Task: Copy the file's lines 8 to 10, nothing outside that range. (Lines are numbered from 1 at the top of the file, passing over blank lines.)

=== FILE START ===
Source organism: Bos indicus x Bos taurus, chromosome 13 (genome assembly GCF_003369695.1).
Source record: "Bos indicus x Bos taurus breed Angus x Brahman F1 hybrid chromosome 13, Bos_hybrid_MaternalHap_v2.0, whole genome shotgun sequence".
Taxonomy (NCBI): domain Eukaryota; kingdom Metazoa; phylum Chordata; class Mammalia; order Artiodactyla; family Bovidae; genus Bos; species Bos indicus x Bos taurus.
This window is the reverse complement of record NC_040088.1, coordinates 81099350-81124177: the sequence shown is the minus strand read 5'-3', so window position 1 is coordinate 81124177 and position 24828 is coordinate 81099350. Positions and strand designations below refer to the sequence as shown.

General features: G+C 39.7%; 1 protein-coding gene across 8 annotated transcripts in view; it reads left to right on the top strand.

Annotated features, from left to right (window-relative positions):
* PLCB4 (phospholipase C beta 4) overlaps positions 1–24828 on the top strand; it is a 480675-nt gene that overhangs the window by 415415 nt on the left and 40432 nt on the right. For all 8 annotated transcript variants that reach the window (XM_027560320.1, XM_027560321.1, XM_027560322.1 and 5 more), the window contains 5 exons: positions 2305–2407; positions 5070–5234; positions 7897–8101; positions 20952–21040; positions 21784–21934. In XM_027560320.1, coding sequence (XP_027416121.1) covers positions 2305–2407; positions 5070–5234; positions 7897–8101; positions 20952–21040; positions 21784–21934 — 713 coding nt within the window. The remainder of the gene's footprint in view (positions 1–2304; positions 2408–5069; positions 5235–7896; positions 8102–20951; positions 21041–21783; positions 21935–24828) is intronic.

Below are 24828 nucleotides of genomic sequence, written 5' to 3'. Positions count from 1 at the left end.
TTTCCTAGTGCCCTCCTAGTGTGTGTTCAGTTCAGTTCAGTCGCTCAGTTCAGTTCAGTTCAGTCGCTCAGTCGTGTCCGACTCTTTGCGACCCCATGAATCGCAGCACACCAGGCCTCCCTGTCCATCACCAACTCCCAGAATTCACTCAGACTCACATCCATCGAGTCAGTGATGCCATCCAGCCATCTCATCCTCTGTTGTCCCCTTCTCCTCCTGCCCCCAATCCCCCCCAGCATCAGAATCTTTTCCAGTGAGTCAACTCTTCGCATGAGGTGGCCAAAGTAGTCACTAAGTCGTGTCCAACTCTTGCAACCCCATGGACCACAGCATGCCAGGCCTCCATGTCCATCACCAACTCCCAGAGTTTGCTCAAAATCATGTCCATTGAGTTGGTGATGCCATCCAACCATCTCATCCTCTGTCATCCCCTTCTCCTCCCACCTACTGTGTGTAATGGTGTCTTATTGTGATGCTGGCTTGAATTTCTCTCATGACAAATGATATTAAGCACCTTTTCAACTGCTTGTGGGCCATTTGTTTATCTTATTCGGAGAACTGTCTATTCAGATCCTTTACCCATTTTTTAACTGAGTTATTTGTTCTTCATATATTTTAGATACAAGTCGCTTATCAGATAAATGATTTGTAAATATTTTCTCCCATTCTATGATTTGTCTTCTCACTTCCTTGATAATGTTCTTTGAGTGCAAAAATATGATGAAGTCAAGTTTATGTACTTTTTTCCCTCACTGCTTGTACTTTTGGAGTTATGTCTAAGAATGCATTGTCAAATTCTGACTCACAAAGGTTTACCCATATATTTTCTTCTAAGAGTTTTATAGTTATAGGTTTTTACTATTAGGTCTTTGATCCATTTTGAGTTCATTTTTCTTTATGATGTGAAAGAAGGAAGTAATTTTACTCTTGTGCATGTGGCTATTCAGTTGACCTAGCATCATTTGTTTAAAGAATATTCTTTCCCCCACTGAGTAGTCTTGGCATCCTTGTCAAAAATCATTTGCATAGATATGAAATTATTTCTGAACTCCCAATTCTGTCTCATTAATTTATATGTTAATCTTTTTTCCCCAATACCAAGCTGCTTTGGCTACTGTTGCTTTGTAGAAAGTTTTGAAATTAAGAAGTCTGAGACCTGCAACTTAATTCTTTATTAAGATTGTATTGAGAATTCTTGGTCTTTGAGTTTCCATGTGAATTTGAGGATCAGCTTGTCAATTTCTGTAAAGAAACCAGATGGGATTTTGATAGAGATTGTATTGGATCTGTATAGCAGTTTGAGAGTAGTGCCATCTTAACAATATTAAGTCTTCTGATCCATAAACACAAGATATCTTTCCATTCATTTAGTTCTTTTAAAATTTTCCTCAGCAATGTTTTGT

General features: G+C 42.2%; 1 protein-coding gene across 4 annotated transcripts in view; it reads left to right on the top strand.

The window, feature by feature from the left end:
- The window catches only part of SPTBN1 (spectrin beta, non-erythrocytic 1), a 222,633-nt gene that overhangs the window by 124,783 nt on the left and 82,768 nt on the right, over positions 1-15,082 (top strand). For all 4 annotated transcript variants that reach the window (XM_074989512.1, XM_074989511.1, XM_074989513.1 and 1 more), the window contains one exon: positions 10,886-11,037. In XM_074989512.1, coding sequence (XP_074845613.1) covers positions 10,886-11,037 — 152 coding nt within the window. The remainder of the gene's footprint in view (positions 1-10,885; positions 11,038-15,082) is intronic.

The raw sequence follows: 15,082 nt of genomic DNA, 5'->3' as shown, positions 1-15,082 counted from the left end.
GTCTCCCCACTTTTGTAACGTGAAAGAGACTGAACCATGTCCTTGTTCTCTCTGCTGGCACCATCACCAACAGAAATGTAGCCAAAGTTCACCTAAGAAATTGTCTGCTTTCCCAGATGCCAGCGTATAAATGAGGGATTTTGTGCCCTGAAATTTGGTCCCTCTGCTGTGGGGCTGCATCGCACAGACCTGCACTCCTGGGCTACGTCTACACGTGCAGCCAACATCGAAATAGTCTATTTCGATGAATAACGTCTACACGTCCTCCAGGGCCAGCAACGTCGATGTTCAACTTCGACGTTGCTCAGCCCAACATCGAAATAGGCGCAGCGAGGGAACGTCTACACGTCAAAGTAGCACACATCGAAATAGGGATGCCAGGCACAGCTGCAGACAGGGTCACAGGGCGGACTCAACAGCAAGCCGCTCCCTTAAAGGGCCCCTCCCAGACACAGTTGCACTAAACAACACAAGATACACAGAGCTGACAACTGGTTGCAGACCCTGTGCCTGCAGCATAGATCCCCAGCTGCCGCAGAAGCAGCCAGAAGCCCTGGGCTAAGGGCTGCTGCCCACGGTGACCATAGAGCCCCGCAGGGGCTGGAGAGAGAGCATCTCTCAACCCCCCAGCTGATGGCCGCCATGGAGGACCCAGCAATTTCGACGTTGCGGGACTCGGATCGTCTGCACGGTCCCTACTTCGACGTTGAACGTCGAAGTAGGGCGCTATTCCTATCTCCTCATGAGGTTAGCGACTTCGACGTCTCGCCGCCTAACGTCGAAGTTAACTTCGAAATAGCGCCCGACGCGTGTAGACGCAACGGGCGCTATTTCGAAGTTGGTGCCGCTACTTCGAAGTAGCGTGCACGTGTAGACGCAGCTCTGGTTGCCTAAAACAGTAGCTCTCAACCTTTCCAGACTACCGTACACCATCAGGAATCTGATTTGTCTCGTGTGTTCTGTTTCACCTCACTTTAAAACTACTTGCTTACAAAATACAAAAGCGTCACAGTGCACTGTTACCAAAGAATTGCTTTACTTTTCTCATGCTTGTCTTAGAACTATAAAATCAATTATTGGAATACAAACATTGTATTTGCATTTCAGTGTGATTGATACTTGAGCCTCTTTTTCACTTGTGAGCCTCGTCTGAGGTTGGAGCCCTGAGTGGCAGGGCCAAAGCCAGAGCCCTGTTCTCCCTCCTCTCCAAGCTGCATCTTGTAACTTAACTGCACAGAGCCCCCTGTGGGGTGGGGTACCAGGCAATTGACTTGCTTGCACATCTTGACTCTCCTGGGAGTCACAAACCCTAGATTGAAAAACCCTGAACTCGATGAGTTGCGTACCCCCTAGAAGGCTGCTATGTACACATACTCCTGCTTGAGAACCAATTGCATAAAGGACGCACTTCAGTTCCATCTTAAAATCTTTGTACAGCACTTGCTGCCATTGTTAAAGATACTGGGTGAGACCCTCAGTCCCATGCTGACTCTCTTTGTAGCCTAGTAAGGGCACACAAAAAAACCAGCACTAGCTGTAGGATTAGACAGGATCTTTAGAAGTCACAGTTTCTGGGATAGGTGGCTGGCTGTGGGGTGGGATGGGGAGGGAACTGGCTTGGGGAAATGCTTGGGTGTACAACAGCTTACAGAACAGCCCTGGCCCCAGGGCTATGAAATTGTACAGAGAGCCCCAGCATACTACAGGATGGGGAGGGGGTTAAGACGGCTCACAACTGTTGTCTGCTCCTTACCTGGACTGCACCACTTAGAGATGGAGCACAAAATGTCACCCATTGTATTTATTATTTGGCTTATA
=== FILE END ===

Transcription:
Below are 24828 nucleotides of genomic sequence, written 5' to 3'. Positions count from 1 at the left end.
TTTCCTAGTGCCCTCCTAGTGTGTGTTCAGTTCAGTTCAGTCGCTCAGTTCAGTTCAGTTCAGTCGCTCAGTCGTGTCCGACTCTTTGCGACCCCATGAATCGCAGCACACCAGGCCTCCCTGTCCATCACCAACTCCCAGAATTCACTCAGACTCACATCCATCGAGTCAGTGATGCCATCCAGCCATCTCATCCTCTGTTGTCCCCTTCTCCTCCTGCCCCCAATCCCCCCCAGCATCAGAATCTTTTCCAGTGAGTCAACTCTTCGCATGAGGTGGCCAAAGTAGTCACTAAGTCGTGTCCAACTCTTGCAACCCCATGGACCACAGCATGCCAGGCCTCCATGTCCATCACCAACTCCCAGAGTTTGCTCAAAATCATGTCCATTGAGTTGGTGATGCCATCCAACCATCTCATCCTCTGTCATCCCCTTCTCCTCCCACCTACTGTGTGTAATGGTGTCTTATTGTGATGCTGGCTTGAATTTCTCTCATGACAAATGATATTAAGCACCTTTTCAACTGCTTGTGGGCCATTTGTTTATCTTATTCGGAGAACTGTCTATTCAGATCCTTTACCCATTTTTTAACTGAGTTATTTGTTCTTCATATATTTTAGATACAAGTCGCTTATCAGATAAATGATTTGTAAATATTTTCTCCCATTCTATGATTTGTCTTCTCACTTCCTTGATAATGTTCTTTGAGTGCAAAAATATGATGAAGTCAAGTTTATGTACTTTTTTCCCTCACTGCTTGTACTTTTGGAGTTATGTCTAAGAATGCATTGTCAAATTCTGACTCACAAAGGTTTACCCATATATTTTCTTCTAAGAGTTTTATAGTTATAGGTTTTTACTATTAGGTCTTTGATCCATTTTGAGTTCATTTTTCTTTATGATGTGAAAGAAGGAAGTAATTTTACTCTTGTGCATGTGGCTATTCAGTTGACCTAGCATCATTTGTTTAAAGAATATTCTTTCCCCCACTGAGTAGTCTTGGCATCCTTGTCAAAAATCATTTGCATAGATATGAAATTATTTCTGAACTCCCAATTCTGTCTCATTAATTTATATGTTAATCTTTTTTCCCCAATACCAAGCTGCTTTGGCTACTGTTGCTTTGTAGAAAGTTTTGAAATTAAGAAGTCTGAGACCTGCAACTTAATTCTTTATTAAGATTGTATTGAGAATTCTTGGTCTTTGAGTTTCCATGTGAATTTGAGGATCAGCTTGTCAATTTCTGTAAAGAAACCAGATGGGATTTTGATAGAGATTGTATTGGATCTGTATAGCAGTTTGAGAGTAGTGCCATCTTAACAATATTAAGTCTTCTGATCCATAAACACAAGATATCTTTCCATTCATTTAGTTCTTTTAAAATTTTCCTCAGCAATGTTTTGT

General features: G+C 42.2%; 1 protein-coding gene across 4 annotated transcripts in view; it reads left to right on the top strand.